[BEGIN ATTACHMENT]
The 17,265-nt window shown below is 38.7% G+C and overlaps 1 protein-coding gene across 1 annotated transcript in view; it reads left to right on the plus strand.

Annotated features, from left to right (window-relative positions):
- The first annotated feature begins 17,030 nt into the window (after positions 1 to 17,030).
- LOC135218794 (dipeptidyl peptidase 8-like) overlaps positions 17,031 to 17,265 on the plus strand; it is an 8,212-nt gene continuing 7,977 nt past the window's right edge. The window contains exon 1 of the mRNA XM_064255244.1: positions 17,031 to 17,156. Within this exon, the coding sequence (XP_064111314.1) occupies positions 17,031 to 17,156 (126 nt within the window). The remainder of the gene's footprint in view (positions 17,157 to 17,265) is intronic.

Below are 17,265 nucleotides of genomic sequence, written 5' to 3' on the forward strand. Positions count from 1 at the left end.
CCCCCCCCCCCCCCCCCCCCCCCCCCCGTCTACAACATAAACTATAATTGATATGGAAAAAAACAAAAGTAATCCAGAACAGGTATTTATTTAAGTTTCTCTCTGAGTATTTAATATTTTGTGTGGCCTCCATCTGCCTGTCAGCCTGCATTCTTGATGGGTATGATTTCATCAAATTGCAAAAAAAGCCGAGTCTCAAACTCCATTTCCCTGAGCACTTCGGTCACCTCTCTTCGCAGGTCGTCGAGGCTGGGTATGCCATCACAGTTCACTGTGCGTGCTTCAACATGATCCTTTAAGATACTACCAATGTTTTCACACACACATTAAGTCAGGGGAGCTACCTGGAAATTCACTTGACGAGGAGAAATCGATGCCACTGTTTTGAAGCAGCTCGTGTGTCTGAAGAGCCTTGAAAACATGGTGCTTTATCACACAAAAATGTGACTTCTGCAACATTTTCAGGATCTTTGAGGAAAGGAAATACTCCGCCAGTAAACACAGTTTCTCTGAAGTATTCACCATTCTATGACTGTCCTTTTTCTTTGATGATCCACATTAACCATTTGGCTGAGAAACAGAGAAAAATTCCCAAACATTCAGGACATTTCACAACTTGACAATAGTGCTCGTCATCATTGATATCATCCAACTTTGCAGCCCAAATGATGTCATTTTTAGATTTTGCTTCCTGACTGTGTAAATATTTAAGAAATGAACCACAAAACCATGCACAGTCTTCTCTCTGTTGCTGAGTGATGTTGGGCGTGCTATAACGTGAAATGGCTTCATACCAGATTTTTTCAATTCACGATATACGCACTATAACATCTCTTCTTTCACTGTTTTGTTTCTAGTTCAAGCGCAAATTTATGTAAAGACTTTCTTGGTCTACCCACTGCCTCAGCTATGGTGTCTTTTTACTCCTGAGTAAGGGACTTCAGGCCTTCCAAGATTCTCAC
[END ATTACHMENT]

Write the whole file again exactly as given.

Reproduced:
The 17,265-nt window shown below is 38.7% G+C and overlaps 1 protein-coding gene across 1 annotated transcript in view; it reads left to right on the plus strand.

Annotated features, from left to right (window-relative positions):
- The first annotated feature begins 17,030 nt into the window (after positions 1 to 17,030).
- LOC135218794 (dipeptidyl peptidase 8-like) overlaps positions 17,031 to 17,265 on the plus strand; it is an 8,212-nt gene continuing 7,977 nt past the window's right edge. The window contains exon 1 of the mRNA XM_064255244.1: positions 17,031 to 17,156. Within this exon, the coding sequence (XP_064111314.1) occupies positions 17,031 to 17,156 (126 nt within the window). The remainder of the gene's footprint in view (positions 17,157 to 17,265) is intronic.

Below are 17,265 nucleotides of genomic sequence, written 5' to 3' on the forward strand. Positions count from 1 at the left end.
CCCCCCCCCCCCCCCCCCCCCCCCCCCGTCTACAACATAAACTATAATTGATATGGAAAAAAACAAAAGTAATCCAGAACAGGTATTTATTTAAGTTTCTCTCTGAGTATTTAATATTTTGTGTGGCCTCCATCTGCCTGTCAGCCTGCATTCTTGATGGGTATGATTTCATCAAATTGCAAAAAAAGCCGAGTCTCAAACTCCATTTCCCTGAGCACTTCGGTCACCTCTCTTCGCAGGTCGTCGAGGCTGGGTATGCCATCACAGTTCACTGTGCGTGCTTCAACATGATCCTTTAAGATACTACCAATGTTTTCACACACACATTAAGTCAGGGGAGCTACCTGGAAATTCACTTGACGAGGAGAAATCGATGCCACTGTTTTGAAGCAGCTCGTGTGTCTGAAGAGCCTTGAAAACATGGTGCTTTATCACACAAAAATGTGACTTCTGCAACATTTTCAGGATCTTTGAGGAAAGGAAATACTCCGCCAGTAAACACAGTTTCTCTGAAGTATTCACCATTCTATGACTGTCCTTTTTCTTTGATGATCCACATTAACCATTTGGCTGAGAAACAGAGAAAAATTCCCAAACATTCAGGACATTTCACAACTTGACAATAGTGCTCGTCATCATTGATATCATCCAACTTTGCAGCCCAAATGATGTCATTTTTAGATTTTGCTTCCTGACTGTGTAAATATTTAAGAAATGAACCACAAAACCATGCACAGTCTTCTCTCTGTTGCTGAGTGATGTTGGGCGTGCTATAACGTGAAATGGCTTCATACCAGATTTTTTCAATTCACGATATACGCACTATAACATCTCTTCTTTCACTGTTTTGTTTCTAGTTCAAGCGCAAATTTATGTAAAGACTTTCTTGGTCTACCCACTGCCTCAGCTATGGTGTCTTTTTACTCCTGAGTAAGGGACTTCAGGCCTTCCAAGATTCTCAC